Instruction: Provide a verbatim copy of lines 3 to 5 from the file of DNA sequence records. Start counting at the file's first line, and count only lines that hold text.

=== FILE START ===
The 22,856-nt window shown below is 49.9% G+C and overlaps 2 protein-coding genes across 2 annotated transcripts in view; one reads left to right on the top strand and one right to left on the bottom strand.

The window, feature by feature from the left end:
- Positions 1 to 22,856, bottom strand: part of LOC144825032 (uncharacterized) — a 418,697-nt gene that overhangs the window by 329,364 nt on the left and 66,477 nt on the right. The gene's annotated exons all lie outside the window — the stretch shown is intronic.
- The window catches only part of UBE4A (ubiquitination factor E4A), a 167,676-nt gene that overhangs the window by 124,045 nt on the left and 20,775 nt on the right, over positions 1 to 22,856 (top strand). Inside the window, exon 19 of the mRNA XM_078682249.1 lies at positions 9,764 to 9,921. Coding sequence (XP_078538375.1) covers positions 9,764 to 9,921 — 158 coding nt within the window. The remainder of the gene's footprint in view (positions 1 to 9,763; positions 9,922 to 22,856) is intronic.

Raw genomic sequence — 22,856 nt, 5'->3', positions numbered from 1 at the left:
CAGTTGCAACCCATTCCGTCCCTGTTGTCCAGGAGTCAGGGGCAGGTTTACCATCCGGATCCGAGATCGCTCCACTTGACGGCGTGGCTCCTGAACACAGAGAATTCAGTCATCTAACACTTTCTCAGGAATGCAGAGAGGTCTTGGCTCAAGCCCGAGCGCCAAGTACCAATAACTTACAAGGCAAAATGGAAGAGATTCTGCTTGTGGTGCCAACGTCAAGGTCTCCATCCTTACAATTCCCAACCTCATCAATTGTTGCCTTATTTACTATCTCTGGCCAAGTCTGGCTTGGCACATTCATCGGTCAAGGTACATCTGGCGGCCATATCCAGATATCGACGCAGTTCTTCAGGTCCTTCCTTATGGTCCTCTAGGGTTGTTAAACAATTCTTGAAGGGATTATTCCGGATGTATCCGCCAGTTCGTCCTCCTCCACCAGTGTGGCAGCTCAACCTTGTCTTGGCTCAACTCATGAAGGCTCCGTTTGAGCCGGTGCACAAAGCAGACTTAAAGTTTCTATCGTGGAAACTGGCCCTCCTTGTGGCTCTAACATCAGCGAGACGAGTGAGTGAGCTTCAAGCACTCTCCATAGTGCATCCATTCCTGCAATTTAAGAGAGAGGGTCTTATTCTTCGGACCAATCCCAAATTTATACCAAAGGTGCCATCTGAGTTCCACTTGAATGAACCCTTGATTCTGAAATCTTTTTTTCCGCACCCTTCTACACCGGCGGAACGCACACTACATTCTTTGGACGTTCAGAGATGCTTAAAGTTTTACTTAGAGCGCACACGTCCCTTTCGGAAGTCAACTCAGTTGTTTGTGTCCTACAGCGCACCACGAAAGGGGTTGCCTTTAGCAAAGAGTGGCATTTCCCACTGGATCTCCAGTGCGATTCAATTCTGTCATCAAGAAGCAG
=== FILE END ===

- Positions 1 to 22,856, bottom strand: part of LOC144825032 (uncharacterized) — a 418,697-nt gene that overhangs the window by 329,364 nt on the left and 66,477 nt on the right. The gene's annotated exons all lie outside the window — the stretch shown is intronic.
- The window catches only part of UBE4A (ubiquitination factor E4A), a 167,676-nt gene that overhangs the window by 124,045 nt on the left and 20,775 nt on the right, over positions 1 to 22,856 (top strand). Inside the window, exon 19 of the mRNA XM_078682249.1 lies at positions 9,764 to 9,921. Coding sequence (XP_078538375.1) covers positions 9,764 to 9,921 — 158 coding nt within the window. The remainder of the gene's footprint in view (positions 1 to 9,763; positions 9,922 to 22,856) is intronic.

Raw genomic sequence — 22,856 nt, 5'->3', positions numbered from 1 at the left: